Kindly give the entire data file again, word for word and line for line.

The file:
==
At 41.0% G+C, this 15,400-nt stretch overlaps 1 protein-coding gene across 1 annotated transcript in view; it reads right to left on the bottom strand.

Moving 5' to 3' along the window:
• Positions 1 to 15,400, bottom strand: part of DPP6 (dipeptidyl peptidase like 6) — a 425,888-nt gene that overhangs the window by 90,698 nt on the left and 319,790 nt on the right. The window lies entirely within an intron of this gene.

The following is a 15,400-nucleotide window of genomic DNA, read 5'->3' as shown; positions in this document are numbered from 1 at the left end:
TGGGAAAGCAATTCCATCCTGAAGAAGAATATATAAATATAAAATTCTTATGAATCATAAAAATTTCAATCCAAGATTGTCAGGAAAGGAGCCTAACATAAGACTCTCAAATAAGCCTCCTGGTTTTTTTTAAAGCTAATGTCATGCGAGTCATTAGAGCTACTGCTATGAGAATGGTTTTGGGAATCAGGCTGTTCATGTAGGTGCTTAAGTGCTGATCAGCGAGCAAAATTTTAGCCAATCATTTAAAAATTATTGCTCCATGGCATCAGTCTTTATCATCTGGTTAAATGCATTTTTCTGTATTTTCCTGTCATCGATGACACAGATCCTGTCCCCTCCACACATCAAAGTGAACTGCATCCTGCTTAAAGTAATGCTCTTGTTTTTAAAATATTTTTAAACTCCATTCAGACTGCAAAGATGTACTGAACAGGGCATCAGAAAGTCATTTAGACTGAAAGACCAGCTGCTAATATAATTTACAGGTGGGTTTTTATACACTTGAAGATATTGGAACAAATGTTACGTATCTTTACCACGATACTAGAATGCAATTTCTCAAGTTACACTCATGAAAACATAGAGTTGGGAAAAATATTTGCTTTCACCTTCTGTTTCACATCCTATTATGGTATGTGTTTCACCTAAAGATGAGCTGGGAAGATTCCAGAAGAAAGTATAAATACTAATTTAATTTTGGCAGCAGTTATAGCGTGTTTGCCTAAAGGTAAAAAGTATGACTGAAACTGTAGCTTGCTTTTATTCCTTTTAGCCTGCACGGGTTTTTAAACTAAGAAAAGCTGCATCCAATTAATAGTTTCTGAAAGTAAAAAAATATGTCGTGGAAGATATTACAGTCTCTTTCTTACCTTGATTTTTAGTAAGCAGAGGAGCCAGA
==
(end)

At 41.0% G+C, this 15,400-nt stretch overlaps 1 protein-coding gene across 1 annotated transcript in view; it reads right to left on the bottom strand.

Moving 5' to 3' along the window:
• Positions 1 to 15,400, bottom strand: part of DPP6 (dipeptidyl peptidase like 6) — a 425,888-nt gene that overhangs the window by 90,698 nt on the left and 319,790 nt on the right. The window lies entirely within an intron of this gene.

The following is a 15,400-nucleotide window of genomic DNA, read 5'->3' as shown; positions in this document are numbered from 1 at the left end:
TGGGAAAGCAATTCCATCCTGAAGAAGAATATATAAATATAAAATTCTTATGAATCATAAAAATTTCAATCCAAGATTGTCAGGAAAGGAGCCTAACATAAGACTCTCAAATAAGCCTCCTGGTTTTTTTTAAAGCTAATGTCATGCGAGTCATTAGAGCTACTGCTATGAGAATGGTTTTGGGAATCAGGCTGTTCATGTAGGTGCTTAAGTGCTGATCAGCGAGCAAAATTTTAGCCAATCATTTAAAAATTATTGCTCCATGGCATCAGTCTTTATCATCTGGTTAAATGCATTTTTCTGTATTTTCCTGTCATCGATGACACAGATCCTGTCCCCTCCACACATCAAAGTGAACTGCATCCTGCTTAAAGTAATGCTCTTGTTTTTAAAATATTTTTAAACTCCATTCAGACTGCAAAGATGTACTGAACAGGGCATCAGAAAGTCATTTAGACTGAAAGACCAGCTGCTAATATAATTTACAGGTGGGTTTTTATACACTTGAAGATATTGGAACAAATGTTACGTATCTTTACCACGATACTAGAATGCAATTTCTCAAGTTACACTCATGAAAACATAGAGTTGGGAAAAATATTTGCTTTCACCTTCTGTTTCACATCCTATTATGGTATGTGTTTCACCTAAAGATGAGCTGGGAAGATTCCAGAAGAAAGTATAAATACTAATTTAATTTTGGCAGCAGTTATAGCGTGTTTGCCTAAAGGTAAAAAGTATGACTGAAACTGTAGCTTGCTTTTATTCCTTTTAGCCTGCACGGGTTTTTAAACTAAGAAAAGCTGCATCCAATTAATAGTTTCTGAAAGTAAAAAAATATGTCGTGGAAGATATTACAGTCTCTTTCTTACCTTGATTTTTAGTAAGCAGAGGAGCCAGA